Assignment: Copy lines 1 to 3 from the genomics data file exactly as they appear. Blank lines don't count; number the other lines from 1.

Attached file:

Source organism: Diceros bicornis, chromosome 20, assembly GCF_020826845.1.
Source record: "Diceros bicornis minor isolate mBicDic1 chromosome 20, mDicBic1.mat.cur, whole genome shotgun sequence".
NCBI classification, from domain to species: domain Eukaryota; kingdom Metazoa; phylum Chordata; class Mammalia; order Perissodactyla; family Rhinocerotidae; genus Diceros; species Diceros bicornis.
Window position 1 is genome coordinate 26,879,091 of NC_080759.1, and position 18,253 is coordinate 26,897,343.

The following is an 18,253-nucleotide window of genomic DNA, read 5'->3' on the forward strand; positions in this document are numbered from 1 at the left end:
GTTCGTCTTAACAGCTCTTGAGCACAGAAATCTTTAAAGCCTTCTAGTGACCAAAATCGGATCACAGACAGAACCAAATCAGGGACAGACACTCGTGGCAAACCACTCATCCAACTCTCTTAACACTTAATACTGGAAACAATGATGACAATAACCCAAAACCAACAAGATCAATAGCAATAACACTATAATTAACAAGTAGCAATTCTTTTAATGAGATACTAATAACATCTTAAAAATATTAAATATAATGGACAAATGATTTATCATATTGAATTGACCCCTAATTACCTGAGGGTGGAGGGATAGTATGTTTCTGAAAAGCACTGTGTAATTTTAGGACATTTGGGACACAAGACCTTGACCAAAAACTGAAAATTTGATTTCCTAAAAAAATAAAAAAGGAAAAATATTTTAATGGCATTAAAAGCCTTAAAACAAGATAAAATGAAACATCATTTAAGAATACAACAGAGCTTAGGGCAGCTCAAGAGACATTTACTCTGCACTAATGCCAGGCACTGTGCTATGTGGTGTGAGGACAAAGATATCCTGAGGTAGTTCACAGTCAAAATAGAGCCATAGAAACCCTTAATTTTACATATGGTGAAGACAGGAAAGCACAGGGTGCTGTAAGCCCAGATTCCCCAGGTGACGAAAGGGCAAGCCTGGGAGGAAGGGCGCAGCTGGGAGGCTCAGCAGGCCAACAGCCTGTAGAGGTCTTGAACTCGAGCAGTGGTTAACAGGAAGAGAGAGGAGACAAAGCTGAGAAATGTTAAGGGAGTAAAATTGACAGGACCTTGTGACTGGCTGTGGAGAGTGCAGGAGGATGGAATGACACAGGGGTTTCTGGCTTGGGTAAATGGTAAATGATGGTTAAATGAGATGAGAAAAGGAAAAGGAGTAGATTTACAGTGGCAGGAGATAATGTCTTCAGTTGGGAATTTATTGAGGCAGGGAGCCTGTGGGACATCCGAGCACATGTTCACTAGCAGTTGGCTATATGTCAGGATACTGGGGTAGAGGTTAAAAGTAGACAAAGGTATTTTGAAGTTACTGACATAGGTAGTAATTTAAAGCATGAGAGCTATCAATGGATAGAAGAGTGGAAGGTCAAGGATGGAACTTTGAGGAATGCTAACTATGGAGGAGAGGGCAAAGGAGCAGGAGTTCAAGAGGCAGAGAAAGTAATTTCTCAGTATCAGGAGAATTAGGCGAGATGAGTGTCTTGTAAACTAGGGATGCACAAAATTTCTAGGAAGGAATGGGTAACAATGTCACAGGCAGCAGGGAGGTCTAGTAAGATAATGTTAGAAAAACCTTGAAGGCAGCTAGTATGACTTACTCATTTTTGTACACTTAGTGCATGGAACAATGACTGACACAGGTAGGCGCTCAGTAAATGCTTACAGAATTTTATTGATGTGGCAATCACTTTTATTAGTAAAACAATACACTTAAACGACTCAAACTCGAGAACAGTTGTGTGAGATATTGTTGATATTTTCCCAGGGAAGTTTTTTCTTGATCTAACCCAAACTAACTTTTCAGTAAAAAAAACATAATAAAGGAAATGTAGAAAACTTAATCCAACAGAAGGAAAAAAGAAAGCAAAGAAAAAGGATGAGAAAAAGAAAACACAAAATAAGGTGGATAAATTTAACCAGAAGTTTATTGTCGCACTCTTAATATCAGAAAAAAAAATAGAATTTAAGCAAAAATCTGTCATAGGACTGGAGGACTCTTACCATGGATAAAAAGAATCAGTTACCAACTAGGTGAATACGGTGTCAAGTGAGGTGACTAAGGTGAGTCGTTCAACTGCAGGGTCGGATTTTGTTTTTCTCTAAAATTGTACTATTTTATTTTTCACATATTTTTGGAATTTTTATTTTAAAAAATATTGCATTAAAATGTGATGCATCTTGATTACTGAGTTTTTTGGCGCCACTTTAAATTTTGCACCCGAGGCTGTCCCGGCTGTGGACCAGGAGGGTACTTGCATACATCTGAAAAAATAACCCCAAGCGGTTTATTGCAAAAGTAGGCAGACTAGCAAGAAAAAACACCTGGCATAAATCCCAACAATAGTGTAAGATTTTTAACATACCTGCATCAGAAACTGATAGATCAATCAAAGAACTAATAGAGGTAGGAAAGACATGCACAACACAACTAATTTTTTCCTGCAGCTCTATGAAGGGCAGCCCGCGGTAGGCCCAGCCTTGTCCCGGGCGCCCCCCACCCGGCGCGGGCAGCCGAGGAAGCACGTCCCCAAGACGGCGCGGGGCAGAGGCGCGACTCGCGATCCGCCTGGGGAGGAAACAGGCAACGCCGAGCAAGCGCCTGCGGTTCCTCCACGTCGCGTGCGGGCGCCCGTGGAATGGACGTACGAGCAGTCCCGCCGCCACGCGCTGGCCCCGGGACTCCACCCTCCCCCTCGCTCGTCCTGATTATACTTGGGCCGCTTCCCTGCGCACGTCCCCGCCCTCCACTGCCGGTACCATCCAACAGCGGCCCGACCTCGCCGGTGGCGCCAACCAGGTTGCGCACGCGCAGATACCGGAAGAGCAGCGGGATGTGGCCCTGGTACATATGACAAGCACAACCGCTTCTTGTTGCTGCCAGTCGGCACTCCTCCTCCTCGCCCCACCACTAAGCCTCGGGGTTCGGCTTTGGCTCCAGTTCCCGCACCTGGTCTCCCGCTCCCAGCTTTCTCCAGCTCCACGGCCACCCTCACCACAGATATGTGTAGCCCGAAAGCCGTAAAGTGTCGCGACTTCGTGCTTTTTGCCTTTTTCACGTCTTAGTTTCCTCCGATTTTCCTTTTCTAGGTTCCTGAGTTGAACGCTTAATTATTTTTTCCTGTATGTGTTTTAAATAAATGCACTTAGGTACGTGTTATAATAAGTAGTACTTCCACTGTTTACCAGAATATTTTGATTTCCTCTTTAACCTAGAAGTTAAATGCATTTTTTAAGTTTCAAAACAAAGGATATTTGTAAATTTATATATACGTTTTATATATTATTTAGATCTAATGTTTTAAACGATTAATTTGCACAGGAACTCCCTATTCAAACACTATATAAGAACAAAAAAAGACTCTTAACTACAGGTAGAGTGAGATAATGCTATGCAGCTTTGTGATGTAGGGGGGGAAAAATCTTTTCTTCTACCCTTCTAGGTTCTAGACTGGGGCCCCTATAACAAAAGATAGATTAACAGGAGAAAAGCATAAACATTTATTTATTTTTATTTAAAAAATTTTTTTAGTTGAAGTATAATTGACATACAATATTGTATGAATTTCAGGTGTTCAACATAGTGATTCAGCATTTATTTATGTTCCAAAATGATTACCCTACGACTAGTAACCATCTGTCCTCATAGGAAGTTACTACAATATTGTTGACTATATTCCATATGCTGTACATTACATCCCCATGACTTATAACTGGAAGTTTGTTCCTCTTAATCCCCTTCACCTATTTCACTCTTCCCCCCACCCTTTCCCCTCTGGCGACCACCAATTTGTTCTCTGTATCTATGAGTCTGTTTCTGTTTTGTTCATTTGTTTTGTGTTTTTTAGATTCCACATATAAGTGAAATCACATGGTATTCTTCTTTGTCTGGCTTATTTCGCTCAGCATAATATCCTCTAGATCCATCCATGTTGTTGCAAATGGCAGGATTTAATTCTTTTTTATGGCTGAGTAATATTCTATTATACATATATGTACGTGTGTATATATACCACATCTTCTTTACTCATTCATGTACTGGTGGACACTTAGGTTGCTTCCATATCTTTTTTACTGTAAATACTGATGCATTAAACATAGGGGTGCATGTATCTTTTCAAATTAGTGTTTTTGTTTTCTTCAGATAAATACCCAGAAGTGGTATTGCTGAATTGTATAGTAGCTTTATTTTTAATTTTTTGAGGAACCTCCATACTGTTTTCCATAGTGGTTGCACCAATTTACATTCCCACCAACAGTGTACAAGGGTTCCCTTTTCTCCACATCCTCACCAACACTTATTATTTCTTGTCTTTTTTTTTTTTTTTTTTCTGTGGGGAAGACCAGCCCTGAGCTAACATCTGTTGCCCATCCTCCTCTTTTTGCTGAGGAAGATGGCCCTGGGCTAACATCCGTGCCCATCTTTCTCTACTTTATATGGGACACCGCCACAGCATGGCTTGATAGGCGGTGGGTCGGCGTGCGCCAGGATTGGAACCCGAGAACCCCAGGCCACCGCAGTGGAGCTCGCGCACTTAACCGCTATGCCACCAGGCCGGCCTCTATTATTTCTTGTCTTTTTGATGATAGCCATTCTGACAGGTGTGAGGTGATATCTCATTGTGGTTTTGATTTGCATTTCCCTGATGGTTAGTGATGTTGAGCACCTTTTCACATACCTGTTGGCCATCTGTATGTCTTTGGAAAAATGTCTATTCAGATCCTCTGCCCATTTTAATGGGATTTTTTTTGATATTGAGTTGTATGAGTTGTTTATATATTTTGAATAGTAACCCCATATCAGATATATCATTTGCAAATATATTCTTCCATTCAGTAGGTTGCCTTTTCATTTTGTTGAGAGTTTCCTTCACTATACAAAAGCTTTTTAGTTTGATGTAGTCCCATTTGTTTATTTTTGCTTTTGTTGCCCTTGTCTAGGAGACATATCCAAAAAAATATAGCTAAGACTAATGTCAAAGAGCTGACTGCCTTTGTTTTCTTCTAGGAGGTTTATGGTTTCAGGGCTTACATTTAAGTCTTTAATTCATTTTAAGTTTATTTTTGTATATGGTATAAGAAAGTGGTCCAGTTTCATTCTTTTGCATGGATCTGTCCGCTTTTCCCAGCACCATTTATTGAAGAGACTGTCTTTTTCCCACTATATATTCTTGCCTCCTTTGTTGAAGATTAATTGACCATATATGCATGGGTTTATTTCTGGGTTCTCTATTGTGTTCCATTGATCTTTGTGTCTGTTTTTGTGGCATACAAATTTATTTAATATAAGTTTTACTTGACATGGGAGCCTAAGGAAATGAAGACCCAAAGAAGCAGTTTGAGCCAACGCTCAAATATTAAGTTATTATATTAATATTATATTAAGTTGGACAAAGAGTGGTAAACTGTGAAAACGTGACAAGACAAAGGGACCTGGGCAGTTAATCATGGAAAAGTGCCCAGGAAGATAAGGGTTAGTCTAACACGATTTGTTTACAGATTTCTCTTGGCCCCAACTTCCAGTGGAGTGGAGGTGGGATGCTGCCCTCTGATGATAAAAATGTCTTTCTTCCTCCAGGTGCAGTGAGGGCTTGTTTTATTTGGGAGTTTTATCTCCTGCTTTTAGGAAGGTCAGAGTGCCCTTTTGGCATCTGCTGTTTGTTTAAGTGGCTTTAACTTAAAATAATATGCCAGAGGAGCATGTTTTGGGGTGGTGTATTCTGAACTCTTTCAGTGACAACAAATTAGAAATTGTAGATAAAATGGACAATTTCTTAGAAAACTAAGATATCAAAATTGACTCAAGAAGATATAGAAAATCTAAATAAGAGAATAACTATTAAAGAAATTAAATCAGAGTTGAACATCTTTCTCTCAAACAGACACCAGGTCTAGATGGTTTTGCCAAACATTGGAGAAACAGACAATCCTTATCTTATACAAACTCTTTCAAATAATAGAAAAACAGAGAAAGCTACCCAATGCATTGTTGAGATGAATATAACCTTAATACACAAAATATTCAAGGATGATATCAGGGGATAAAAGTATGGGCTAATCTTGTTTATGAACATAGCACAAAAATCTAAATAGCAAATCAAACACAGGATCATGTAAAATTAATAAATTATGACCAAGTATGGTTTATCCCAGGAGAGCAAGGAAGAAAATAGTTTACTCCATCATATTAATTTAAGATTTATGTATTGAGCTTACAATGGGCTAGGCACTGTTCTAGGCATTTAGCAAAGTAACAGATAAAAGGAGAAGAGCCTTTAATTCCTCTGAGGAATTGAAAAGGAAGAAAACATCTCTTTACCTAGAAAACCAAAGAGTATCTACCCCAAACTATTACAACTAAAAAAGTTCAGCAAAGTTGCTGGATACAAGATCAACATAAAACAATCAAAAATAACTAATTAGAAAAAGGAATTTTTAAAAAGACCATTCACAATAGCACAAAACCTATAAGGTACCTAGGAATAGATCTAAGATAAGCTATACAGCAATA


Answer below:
Source organism: Diceros bicornis, chromosome 20, assembly GCF_020826845.1.
Source record: "Diceros bicornis minor isolate mBicDic1 chromosome 20, mDicBic1.mat.cur, whole genome shotgun sequence".
NCBI classification, from domain to species: domain Eukaryota; kingdom Metazoa; phylum Chordata; class Mammalia; order Perissodactyla; family Rhinocerotidae; genus Diceros; species Diceros bicornis.